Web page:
Self-Motivation
David Goggins
Former Navy Seal
Career Development
Bryan Cranston
Actor
Critical Thinking
Liv Boeree
International Poker Champion
Emotional Intelligence
Amaryllis Fox
Former CIA Clandestine Operative
Management
Chris Hadfield
Retired Canadian Astronaut & Author
Learn
from the world's big
thinkers
Start Learning

Craig Newmark is Not an Ideologue

Newmark:    The term ideology has been pretty badly abused.  One take an ideology as this Liberal-Conservative spectrum which is purely destructive these days.  There’s ideology implicit in American values.  Again, the Constitution, the Declaration of Independence, and I pretty much go with that, along with the notion, again, that you want to treat people like you want to be treated.  You want to get stuff done, you want to figure out what works.  You want to alleviate suffering when you can.  That’s a kind of ideology.  I have fully bought into that.  That seems to be the ideology, if you want to call that, of the new administration.  The idea is to forget, to some extent, about political parties to get done what people need in this country to be done, and I’m onboard.

Question: Are you an activist?

Newmark:    I’m not an activist, I’m just a guy, from my point of view, who is standing up for other people.  This is a new and exciting time and, remember I do customer service at Craigslist [IB] and I’ve been doing that for almost 14 years now, and that’s kind of routine.  But now and then I have this time machine fantasy, what would life be if I was around during the war for independence, maybe World War II, maybe [the beat] era?  Right now, we’re in the middle of an era kind of like all that and more.  The course of human history is changing right now, and we’re all part of that to the extent we want to be, and I guess I’m playing a, oh, a microscopic role, but it’s something.

Craig Newmark says he just supports doing what needs to get done to move the country forward.

LIVE TOMORROW | Jordan Klepper: Comedians vs. the apocalypse

Join The Daily Show comedian Jordan Klepper and elite improviser Bob Kulhan live at 1 pm ET on Tuesday, July 14!

Big Think LIVE

Add event to calendar

AppleGoogleOffice 365OutlookOutlook.comYahoo

Keep reading Show less

LGBTQ+ community sees spike in first-time depression in wake of coronavirus​

Gender and sexual minority populations are experiencing rising anxiety and depression rates during the pandemic.

Photo by Chip Somodevilla/Getty Images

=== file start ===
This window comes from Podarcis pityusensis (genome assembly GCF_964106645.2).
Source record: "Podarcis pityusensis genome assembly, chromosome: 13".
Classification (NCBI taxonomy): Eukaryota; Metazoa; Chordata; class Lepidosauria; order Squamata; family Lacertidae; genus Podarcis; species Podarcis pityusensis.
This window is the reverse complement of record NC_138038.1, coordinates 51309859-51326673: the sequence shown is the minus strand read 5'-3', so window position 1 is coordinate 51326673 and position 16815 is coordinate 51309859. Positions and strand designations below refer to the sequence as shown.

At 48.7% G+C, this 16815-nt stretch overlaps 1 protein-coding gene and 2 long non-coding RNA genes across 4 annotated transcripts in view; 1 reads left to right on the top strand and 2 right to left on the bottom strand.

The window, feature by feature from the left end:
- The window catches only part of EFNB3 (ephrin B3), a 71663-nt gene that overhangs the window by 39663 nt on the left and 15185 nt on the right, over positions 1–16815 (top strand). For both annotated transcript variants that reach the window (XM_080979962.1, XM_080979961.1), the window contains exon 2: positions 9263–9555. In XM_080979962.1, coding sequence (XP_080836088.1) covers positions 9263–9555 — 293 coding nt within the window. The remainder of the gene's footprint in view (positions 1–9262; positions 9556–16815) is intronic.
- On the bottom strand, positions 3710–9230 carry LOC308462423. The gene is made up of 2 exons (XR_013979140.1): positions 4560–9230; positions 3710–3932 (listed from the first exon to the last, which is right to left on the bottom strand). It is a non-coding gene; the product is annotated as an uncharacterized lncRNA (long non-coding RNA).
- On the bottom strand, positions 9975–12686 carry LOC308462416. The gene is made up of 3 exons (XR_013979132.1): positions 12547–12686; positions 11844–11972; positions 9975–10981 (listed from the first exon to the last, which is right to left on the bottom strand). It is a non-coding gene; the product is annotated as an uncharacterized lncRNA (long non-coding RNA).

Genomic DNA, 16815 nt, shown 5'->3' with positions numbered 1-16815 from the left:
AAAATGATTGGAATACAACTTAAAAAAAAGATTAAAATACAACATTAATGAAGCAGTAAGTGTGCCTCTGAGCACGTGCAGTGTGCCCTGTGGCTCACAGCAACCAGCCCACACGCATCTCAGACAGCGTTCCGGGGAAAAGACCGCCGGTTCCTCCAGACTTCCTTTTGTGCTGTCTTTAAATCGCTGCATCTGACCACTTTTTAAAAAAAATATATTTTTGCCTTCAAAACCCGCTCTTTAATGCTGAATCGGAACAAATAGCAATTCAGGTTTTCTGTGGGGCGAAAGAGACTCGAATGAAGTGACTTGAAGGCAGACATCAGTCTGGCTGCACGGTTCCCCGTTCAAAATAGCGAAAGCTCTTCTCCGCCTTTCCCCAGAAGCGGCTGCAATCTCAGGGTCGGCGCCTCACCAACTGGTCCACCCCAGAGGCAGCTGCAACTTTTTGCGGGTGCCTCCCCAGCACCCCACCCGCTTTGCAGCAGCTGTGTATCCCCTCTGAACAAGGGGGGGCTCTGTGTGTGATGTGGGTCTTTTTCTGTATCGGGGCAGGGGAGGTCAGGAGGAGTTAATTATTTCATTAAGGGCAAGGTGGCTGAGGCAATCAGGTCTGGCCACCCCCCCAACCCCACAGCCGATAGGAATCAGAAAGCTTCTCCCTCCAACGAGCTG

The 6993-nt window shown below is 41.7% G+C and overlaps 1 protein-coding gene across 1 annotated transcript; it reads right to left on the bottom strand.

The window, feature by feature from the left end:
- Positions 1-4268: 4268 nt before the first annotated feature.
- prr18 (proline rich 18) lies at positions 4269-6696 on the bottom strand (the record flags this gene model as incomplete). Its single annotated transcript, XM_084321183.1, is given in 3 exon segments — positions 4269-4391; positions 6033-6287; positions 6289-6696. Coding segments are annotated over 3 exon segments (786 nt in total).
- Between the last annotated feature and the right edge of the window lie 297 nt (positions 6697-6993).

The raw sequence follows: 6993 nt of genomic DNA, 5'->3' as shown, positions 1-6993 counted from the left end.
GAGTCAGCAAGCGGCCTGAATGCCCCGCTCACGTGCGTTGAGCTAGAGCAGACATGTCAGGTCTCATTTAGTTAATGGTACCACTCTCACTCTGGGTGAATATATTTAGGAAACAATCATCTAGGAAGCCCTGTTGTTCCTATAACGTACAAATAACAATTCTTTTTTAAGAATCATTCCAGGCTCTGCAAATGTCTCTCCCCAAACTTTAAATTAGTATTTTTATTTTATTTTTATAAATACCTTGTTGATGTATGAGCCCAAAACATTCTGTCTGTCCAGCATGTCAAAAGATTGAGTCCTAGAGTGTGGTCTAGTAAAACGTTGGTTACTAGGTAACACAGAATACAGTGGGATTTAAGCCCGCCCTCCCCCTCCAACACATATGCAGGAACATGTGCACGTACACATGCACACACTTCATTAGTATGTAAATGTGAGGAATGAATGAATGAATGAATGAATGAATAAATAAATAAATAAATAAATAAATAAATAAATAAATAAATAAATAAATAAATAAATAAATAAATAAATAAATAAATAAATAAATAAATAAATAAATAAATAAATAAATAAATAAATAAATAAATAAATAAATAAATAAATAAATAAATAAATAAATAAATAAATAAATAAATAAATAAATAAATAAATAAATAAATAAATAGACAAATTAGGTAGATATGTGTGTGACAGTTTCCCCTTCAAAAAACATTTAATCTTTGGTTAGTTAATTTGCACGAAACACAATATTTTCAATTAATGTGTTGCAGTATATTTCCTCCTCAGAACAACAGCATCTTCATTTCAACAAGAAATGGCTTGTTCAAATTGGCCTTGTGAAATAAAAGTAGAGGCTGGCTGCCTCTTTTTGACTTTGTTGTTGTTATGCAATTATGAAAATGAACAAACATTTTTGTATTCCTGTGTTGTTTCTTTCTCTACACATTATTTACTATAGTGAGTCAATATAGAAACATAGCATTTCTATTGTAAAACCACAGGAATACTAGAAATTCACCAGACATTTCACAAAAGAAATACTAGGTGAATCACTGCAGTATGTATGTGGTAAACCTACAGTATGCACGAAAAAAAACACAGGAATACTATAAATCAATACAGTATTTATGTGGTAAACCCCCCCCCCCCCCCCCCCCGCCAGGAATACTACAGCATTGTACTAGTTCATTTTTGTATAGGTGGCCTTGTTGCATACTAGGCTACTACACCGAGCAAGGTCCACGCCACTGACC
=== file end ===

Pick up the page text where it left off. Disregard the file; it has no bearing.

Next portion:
Coronavirus
  • Anxiety and depression rates are spiking in the LGBTQ+ community, and especially in individuals who hadn't struggled with those issues in the past.
  • Overall, depression increased by an average PHQ-9 score of 1.21 and anxiety increased by an average GAD-7 score of 3.11.
  • The researchers recommended that health care providers check in with LGBTQ+ patients about stress and screen for mood and anxiety disorders—even among those with no prior history of anxiety or depression.
Keep reading Show less

The mind-blowing science of black holes

What we know about black holes is both fascinating and scary.

Videos
  • When it comes to black holes, science simultaneously knows so much and so little, which is why they are so fascinating. Focusing on what we do know, this group of astronomers, educators, and physicists share some of the most incredible facts about the powerful and mysterious objects.
  • A black hole is so massive that light (and anything else it swallows) can't escape, says Bill Nye. You can't see a black hole, theoretical physicists Michio Kaku and Christophe Galfard explain, because it is too dark. What you can see, however, is the distortion of light around it caused by its extreme gravity.
  • Explaining one unsettling concept from astrophysics called spaghettification, astronomer Michelle Thaller says that "If you got close to a black hole there would be tides over your body that small that would rip you apart into basically a strand of spaghetti that would fall down the black hole."

Scientists see 'rarest event ever recorded' in search for dark matter

The team caught a glimpse of a process that takes 18,000,000,000,000,000,000,000 years.

Image source: Pixabay
Surprising Science
  • In Italy, a team of scientists is using a highly sophisticated detector to hunt for dark matter.
  • The team observed an ultra-rare particle interaction that reveals the half-life of a xenon-124 atom to be 18 sextillion years.
  • The half-life of a process is how long it takes for half of the radioactive nuclei present in a sample to decay.
Keep reading Show less

Space travel could create language unintelligible to people on Earth

A new study looks at what would happen to human language on a long journey to other star systems.

Credit: NASA Ames Research Center.
Surprising Science
  • A new study proposes that language could change dramatically on long space voyages.
  • Spacefaring people might lose the ability to understand the people of Earth.
  • This scenario is of particular concern for potential "generation ships".
Keep reading Show less
Quantcast